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Fish & Wildlife Service Revises Proposed Critical Habitat for the Sonoma County DPS of the California Tiger Salamander

The Fish and Wildlife Service (“Service”) announced this week that it has opened a 30-day comment period on revisions to the proposed critical habitat designation for the Sonoma County Distinct Population Segment of the California tiger salamander, and the associated draft economic analysis of the revised proposal. The Service previously revised the proposed critical habitat designation in August 2009 -- after originally proposing the designation in August 2005 -- based on a settlement agreement on the August 2005 proposal. In this week’s notice of availability (PDF), the Service has revised the proposed critical habitat designation to include 50,855 acres, a reduction of 23,368 acres from that proposed in 2009.  Areas proposed for critical habitat contain primary constituent elements needed by the salamanders, such as standing bodies of water for early life stages, upland habitat for the dry season, and accessible areas between occupied habitat so that the species can disperse. The Service explains that primary changes to the proposed critical habitat area include removing urban centers, most of the 100-year floodplain, and areas non-essential to the species from the proposed critical habitat boundary. The revised proposal is intended to align better with the Service's Santa Rosa Plain Conservation Strategy.  

Links to the relevant documents, including a map of the revised area, can be found on the Service’s website. The deadline to submit written comments is February 17, 2010. They may be submitted on-line at the Federal eRulemaking Portal: www.regulations.gov. Follow the instructions for submitting comments to Docket No. FWS–R8–ES–2009–0044.  Comments may alternatively be submitted by mail or hand-delivery to: Public Comments Processing, Attn:( FWS–R8–ES–2009–0044)Division of Policy and Directives Management; U.S. Fish and Wildlife Service; 4401 N. Fairfax Drive, Suite 222; Arlington, VA 22203. Faxes or email are not accepted.  Comments submitted previously do not need to be resubmitted.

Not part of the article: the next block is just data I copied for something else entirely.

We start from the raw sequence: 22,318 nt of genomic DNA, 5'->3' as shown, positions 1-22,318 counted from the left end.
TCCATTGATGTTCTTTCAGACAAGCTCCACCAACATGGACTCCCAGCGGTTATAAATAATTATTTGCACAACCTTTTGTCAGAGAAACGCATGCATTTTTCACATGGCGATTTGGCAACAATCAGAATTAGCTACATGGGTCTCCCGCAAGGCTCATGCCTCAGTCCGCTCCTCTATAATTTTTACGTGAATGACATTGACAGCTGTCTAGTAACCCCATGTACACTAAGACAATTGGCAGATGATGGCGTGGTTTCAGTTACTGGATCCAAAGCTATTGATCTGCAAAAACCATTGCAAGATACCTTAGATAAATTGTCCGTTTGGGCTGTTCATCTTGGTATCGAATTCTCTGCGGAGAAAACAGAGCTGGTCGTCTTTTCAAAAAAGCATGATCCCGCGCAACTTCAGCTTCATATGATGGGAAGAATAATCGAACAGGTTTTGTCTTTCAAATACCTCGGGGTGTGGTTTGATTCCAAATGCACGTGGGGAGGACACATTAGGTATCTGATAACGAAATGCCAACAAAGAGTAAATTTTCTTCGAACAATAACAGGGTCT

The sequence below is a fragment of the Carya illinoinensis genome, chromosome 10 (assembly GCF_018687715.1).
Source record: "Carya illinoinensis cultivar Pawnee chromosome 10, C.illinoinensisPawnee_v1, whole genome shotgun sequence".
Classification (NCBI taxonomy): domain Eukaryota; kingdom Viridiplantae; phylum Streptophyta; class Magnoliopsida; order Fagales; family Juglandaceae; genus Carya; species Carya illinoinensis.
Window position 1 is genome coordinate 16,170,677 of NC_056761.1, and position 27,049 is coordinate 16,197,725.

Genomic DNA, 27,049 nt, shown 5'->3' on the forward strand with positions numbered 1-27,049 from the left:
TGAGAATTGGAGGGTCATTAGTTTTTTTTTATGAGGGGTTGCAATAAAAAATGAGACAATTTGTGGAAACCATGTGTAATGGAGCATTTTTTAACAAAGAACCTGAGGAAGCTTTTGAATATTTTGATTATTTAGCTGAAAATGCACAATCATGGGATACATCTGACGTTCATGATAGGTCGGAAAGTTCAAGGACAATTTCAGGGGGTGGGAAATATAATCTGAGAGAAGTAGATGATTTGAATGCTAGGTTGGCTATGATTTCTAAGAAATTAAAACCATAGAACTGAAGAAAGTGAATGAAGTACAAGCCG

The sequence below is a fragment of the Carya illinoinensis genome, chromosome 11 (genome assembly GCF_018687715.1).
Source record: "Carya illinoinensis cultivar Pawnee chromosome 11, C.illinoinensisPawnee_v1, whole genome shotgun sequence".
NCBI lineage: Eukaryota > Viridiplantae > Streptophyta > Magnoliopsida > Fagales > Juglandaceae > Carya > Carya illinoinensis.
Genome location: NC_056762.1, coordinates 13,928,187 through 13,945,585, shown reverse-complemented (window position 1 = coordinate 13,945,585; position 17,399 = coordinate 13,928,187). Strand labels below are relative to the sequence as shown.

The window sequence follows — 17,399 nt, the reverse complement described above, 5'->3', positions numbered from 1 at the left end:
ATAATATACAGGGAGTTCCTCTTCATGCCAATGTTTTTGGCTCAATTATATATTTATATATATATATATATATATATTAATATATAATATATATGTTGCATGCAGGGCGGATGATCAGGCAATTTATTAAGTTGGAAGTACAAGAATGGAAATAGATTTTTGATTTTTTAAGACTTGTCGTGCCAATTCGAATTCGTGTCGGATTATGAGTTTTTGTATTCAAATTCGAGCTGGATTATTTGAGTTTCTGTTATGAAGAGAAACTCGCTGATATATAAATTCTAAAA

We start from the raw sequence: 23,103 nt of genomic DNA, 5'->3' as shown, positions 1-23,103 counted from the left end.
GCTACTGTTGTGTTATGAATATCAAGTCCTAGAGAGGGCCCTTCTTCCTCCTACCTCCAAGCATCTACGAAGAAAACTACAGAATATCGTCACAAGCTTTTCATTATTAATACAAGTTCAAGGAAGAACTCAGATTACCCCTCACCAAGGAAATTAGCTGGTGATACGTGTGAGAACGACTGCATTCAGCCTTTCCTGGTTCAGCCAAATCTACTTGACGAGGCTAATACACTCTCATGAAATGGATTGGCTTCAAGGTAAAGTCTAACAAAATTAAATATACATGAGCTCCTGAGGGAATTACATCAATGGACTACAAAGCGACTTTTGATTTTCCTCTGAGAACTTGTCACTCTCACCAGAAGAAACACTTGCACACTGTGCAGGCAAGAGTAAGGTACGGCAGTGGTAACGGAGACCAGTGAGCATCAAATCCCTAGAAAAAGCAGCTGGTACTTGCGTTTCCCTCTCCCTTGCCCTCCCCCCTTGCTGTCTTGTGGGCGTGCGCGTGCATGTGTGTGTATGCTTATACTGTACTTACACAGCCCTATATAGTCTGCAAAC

The Service will publish the final rule by July 1, 2011.

U.S. Fish & Wildlife Service Declares Maguire Daisy Recovered

On January 18, 2011, after slightly more than a quarter-century of protection, the U.S. Fish & Wildlife Service ("Service") announced that it will be removing the Maguire daisy (Erigeron maguirei) from the list of threatened and endangered species.  The Service recently concluded that the daisy population, which in 1985 consisted of only seven known plants, is presently comprised of over 162,000 individual plants, and "no longer meets the definition of endangered or threatened under the Endangered Species Act of 1973."  The Maguire daisy is just the 21st species that has been delisted based upon a finding of recovery. 

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Federal Judge Expands Critical Habitat for the Kangaroo Rat

On January 8, 2011, a federal district court overruled (pdf) a 2008 decision by the U.S. Fish and Wildlife Service (Service) to reduce the acreage of critical habitat designated for the San Bernardino kangaroo rat from 33,290 acres to 7,779 acres. The Service had initially designated the 33,290 acres in 2002, but decreased the amount (pdf) in 2008 after a lawsuit successfully challenged the designation. The district court’s ruling reinstates the area designated as critical habitat in the 2002 rule (pdf) in San Bernardino and Riverside counties until a revised designation is completed.

In the decision, the United States District Court for the Central District of California held that the Service had violated the Endangered Species Act (ESA) by improperly relying on “core populations” of the kangaroo rat to determine critical habitat. The court reasoned that the Service was required by the ESA to define critical habitat by evaluating the physical and biological features essential for the kangaroo rat’s conservation, rather than solely relying on habitat areas that support the species’ core populations.